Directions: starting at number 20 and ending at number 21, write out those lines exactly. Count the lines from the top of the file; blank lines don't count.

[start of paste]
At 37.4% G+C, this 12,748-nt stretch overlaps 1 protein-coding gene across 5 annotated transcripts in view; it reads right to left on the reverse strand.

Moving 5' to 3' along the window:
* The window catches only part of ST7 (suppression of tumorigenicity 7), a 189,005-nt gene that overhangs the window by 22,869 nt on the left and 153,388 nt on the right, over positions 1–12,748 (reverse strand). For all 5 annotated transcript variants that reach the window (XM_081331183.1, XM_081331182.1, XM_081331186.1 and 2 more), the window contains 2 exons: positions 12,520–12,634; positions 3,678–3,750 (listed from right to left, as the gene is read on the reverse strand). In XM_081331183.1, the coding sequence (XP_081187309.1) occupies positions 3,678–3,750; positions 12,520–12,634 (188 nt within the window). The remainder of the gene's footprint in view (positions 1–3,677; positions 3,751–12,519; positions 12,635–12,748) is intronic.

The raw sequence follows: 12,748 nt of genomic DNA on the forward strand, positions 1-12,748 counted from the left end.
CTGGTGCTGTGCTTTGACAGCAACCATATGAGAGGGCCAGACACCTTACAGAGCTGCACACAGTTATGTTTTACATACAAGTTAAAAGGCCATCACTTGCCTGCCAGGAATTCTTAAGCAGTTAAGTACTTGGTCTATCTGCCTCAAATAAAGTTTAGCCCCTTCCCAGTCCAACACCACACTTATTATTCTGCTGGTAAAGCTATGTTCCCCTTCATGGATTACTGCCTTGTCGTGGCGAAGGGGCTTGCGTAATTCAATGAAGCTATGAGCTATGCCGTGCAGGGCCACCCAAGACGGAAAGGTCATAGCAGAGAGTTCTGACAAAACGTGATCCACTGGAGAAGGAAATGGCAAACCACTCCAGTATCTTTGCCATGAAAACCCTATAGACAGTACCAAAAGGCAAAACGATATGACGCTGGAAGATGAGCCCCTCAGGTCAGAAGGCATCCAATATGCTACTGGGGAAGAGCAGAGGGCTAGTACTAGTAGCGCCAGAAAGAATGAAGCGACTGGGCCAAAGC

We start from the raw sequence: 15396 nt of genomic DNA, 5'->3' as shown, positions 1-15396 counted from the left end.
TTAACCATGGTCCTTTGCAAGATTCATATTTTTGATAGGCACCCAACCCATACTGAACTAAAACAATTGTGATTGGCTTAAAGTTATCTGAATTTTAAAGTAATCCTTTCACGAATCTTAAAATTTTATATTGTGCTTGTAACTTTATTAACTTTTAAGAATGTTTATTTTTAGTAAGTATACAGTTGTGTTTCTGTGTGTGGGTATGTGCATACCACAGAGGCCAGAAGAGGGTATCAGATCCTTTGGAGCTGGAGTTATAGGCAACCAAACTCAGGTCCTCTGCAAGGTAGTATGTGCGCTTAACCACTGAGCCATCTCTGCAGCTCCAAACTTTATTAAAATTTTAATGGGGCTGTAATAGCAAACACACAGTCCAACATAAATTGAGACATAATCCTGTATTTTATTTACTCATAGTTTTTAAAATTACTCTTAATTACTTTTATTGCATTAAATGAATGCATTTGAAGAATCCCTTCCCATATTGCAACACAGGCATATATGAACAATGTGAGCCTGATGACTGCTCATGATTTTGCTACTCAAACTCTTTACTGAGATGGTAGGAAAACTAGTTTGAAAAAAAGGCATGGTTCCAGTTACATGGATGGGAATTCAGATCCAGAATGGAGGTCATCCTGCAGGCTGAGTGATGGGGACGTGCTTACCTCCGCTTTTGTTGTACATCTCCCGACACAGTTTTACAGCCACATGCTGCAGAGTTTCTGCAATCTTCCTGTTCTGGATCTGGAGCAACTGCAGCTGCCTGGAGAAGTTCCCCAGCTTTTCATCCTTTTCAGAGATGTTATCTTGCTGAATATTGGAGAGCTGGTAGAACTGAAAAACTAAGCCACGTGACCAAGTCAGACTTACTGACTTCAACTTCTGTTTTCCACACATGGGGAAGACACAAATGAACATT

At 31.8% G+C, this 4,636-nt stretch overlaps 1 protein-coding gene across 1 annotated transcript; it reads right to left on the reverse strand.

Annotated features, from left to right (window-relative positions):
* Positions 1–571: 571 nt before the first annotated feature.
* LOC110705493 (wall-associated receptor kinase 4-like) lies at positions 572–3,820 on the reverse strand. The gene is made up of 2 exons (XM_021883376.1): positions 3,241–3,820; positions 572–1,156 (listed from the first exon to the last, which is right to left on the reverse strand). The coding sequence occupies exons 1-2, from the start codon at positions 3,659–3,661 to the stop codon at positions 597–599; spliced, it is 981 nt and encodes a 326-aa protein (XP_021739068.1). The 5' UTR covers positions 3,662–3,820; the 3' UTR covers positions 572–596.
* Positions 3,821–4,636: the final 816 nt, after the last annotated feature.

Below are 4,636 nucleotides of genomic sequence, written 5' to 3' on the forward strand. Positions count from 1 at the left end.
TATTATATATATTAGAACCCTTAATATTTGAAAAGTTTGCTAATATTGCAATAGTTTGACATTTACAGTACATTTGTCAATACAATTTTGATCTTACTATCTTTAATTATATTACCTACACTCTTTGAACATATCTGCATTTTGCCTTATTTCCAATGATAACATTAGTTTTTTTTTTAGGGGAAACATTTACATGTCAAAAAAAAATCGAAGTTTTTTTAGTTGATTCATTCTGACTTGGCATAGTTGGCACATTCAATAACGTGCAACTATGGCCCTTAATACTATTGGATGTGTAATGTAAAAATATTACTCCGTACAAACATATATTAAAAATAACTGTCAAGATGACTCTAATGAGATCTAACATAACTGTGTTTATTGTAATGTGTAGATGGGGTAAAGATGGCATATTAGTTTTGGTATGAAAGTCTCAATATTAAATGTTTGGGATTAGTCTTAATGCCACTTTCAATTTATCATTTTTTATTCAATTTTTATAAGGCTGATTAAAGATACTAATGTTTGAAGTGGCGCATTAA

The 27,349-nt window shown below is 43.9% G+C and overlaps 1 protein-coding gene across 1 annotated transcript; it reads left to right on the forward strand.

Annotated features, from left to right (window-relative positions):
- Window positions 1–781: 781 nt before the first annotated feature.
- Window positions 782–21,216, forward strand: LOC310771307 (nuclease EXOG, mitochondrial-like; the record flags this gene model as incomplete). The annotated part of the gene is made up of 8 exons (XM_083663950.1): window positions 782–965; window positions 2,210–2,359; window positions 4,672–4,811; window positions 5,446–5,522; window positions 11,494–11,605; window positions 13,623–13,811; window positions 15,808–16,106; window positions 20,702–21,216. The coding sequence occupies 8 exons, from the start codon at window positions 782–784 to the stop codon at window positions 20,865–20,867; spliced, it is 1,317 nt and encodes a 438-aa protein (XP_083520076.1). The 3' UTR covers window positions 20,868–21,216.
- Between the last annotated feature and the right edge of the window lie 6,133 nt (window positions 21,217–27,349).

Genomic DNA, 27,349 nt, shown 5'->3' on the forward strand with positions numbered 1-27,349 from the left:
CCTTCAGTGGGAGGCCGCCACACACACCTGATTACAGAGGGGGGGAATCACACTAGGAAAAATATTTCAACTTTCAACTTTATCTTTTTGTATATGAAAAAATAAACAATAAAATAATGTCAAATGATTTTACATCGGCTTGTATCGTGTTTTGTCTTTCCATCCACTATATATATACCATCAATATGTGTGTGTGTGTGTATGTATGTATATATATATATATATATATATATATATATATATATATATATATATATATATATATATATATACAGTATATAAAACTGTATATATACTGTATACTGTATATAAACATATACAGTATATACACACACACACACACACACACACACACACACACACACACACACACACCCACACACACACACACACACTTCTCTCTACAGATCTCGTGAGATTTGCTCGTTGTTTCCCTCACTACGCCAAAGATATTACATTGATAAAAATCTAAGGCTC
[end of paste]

Genomic DNA, 27,349 nt, shown 5'->3' on the forward strand with positions numbered 1-27,349 from the left:
CCTTCAGTGGGAGGCCGCCACACACACCTGATTACAGAGGGGGGGAATCACACTAGGAAAAATATTTCAACTTTCAACTTTATCTTTTTGTATATGAAAAAATAAACAATAAAATAATGTCAAATGATTTTACATCGGCTTGTATCGTGTTTTGTCTTTCCATCCACTATATATATACCATCAATATGTGTGTGTGTGTGTATGTATGTATATATATATATATATATATATATATATATATATATATATATATATATATATATATATATATACAGTATATAAAACTGTATATATACTGTATACTGTATATAAACATATACAGTATATACACACACACACACACACACACACACACACACACACACACACACACACCCACACACACACACACACACTTCTCTCTACAGATCTCGTGAGATTTGCTCGTTGTTTCCCTCACTACGCCAAAGATATTACATTGATAAAAATCTAAGGCTC